🎼🎶Bind us together, Lord, bind us together with cords that cannot be broken. Bind us together, Lord, bind us together, Lord, bind us together in love. “There is only one God, there is only one King; There is only one body, that is why we sing.”.🎼🎶 | Hymns & Music for Third Sunday After Epiphany

COME SING WITH US THIS THIRD SUNDAY AFTER EPIPHANY  

 Come to a church that’s refreshing, inspiring, and fun!

At Princeton United Methodist Church, we play beautiful classical and sacred music during worship, which refreshes the spirit. We also sing new or well-known hymns and “gospel and folk songs.” PUMC music ministry includes a handbell choir, children, youth, and adult choirs. We pray that our music will inspire everyone, old and young, and help them find faith and hope

Our hymns go well with our scripture passage “Romans 12:1-16,” and are in line with Pastor Jenny Smith Walz’s sermon, “Weave Us Together In Sharing.” Pastor Jenny’s message is that “we are Christ’s body of chosen people, and each of us finds our meaning and function as a part of his body. Therefore we must go ahead and be what God has created us to be, not trying to be something we are not.” Listen to Pastor Jenny explain how members of PUMC should share as individuals, and together as a community, in supporting our church with our prayers, our presence, our financial and spiritual gifts, our service, and our witness.  

Video Bind Us Together, Lord”

“Bind Us Together, Lord,” was written by English songwriter Bob Gillman and published in 1974. The hymn refers to 1 Corinthians 13: 13 and Colossians 3:14. 

Video. “When We are Living”

“When We Are Living” {Pues Si Vivimos} is a traditional hymn from Mexico. It is a song of hope, trust, belonging, and discipleship. Verse One refers to Romans 14:8. 

 

Click here to listen to the PUMC worship service, hear the beautiful music, the children’s storytime, the scripture readings, the sermon, the prayers, and the story sharing.

“Give Me Jesus,” “I Have a Dream,” “In Unity, We Lift Our Song.” | Hymns & Music for Second Sunday After Epiphany

COME SING WITH US THIS SECOND SUNDAY AFTER EPIPHANY  

Come to a church that’s refreshing, inspiring, and fun!

At Princeton United Methodist Church, we play beautiful classical and sacred music during worship, which refreshes the spirit. We also sing new or well-known hymns and “gospel and folk songs.” PUMC music ministry includes a handbell choir, children, youth, and adult choirs. We pray that our music will inspire everyone, old and young, and help them find faith and hope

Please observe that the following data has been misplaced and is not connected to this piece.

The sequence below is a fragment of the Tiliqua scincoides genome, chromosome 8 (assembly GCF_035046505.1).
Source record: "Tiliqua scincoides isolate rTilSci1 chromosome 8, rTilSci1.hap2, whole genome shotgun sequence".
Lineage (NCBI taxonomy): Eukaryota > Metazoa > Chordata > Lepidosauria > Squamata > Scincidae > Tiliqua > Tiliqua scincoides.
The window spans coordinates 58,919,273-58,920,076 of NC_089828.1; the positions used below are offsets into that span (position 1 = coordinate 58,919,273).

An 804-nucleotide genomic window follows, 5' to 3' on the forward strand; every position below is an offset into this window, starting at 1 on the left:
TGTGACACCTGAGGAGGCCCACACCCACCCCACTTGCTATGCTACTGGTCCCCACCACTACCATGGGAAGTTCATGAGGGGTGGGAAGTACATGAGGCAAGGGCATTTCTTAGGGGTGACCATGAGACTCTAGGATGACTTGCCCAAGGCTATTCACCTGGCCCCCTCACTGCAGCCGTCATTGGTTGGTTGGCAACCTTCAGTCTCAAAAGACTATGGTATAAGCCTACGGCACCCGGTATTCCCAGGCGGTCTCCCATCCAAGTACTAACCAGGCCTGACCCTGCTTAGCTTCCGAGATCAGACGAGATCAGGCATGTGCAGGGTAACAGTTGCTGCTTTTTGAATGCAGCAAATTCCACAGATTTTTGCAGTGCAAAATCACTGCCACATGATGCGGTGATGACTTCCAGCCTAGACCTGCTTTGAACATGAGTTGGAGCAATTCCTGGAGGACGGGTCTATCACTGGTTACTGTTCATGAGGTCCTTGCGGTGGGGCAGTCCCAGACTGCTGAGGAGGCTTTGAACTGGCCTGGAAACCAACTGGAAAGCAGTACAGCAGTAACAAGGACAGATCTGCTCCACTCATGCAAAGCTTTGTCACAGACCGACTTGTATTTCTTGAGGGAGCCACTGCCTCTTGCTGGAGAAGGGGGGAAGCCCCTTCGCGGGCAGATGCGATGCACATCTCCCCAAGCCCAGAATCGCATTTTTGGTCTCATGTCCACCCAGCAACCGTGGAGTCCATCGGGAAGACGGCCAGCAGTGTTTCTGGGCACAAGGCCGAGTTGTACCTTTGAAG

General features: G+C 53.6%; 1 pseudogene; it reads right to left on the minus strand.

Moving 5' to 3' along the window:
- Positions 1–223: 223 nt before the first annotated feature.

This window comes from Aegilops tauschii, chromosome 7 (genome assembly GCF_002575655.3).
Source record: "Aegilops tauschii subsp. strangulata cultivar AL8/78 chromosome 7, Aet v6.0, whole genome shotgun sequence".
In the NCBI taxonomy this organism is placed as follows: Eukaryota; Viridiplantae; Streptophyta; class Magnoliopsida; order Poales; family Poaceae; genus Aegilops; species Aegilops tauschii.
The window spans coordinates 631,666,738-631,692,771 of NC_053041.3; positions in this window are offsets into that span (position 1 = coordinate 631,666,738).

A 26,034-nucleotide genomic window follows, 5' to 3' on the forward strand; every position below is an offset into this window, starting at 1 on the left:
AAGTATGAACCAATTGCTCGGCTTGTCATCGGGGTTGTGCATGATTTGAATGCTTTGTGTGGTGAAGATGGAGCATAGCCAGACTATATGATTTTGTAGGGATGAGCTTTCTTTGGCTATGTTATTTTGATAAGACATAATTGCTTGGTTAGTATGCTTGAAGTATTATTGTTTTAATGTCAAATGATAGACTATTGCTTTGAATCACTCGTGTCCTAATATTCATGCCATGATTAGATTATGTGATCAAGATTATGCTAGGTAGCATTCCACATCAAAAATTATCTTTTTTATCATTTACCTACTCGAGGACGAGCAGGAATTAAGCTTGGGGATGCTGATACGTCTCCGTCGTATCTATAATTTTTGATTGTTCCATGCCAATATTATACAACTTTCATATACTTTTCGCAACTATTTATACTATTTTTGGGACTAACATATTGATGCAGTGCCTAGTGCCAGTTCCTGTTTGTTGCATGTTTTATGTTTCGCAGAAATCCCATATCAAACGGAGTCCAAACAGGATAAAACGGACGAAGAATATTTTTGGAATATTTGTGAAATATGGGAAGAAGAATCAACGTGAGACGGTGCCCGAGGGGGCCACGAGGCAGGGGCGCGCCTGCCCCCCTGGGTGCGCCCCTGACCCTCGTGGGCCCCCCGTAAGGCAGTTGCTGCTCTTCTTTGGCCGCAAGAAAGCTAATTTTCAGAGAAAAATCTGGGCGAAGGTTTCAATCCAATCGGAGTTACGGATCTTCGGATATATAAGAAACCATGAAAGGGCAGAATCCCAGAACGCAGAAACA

This Sunday, we commission the elected leaders of our beloved PUMC (virtually) in worship.  God has blessed us enormously with the incredible and many leaders we have among us! You can find a list of the elected leaders here. The hymns that we sing at this worship service go perfectly with our scripture passages Acts 2:41-47 and 2 Corinthians 5:16-21 and are in line with Pastor Jenny Smith Walz’s sermon, “Weave Us Together with Compassion.” Pastor Jenny is inviting us to look at OUR PUMC community. “How can WE be more of a beloved community for one another and those beyond our church family?” she asks. To survive these challenging times we live in, Ephesians 2:14 reminds us, “Christ himself is our peace. He has made Jews and Gentiles into one group of people. He has destroyed the hatred that was like a wall between us.” 

  Video: “Give Me Jesus.” 

 During worship, watch our two music interns Christina Griffin, soprano, and Emily McDonald, piano, perform Mark Hayes’ arrangement of the traditional spiritual, “Give Me Jesus,” for the Music Ministry.

  Video: I Have a Dream”

Pamela J. Pettitta Methodist minister in Britain, wrote the hymn “I Have a Dream” and published it in 2005 to the tune  REPTON. “The hymn’s title, “I have a dream,” stems from Martin Luther King Jr.’s famous speech delivered to over 200,000 civil rights supporters on 28 August 1963, on the steps of the Lincoln Memorial during the March on Washington for Jobs and Freedom. In his speech, King called for racial equality and an end to racial discrimination.” Martin Luther King Jr. Day, a federal holiday, will be observed tomorrow Monday, January 18, 2021.

                            Video: “In Unity, We Lift Our Song” 

Ken Medema, blind from birth, is a songwriter, composer, recording artist, and storyteller through music and is the author of the hymn “In Unity, We Lift Our Song.” It is set to the tune EIN’ FESTE BURG. This hymn teaches us that we are all welcome in God’s kingdom. It refers to Galatians 3:28: “There is neither Jew nor Greek, slave nor free, male nor female, for you are all one in Christ Jesus.

Click here to listen to the PUMC worship service, hear the beautiful music, the children’s storytime, the scripture readings, the sermon, the prayers, and the story sharing.

“Down by the Jordan,” “Down to the River to Pray,” “Baptized in Water.” | Hymns and Music for First Sunday after the Epiphany

COME SING WITH US THIS FIRST SUNDAY AFTER EPIPHANY  

Come to a church that’s refreshing, inspiring, and fun!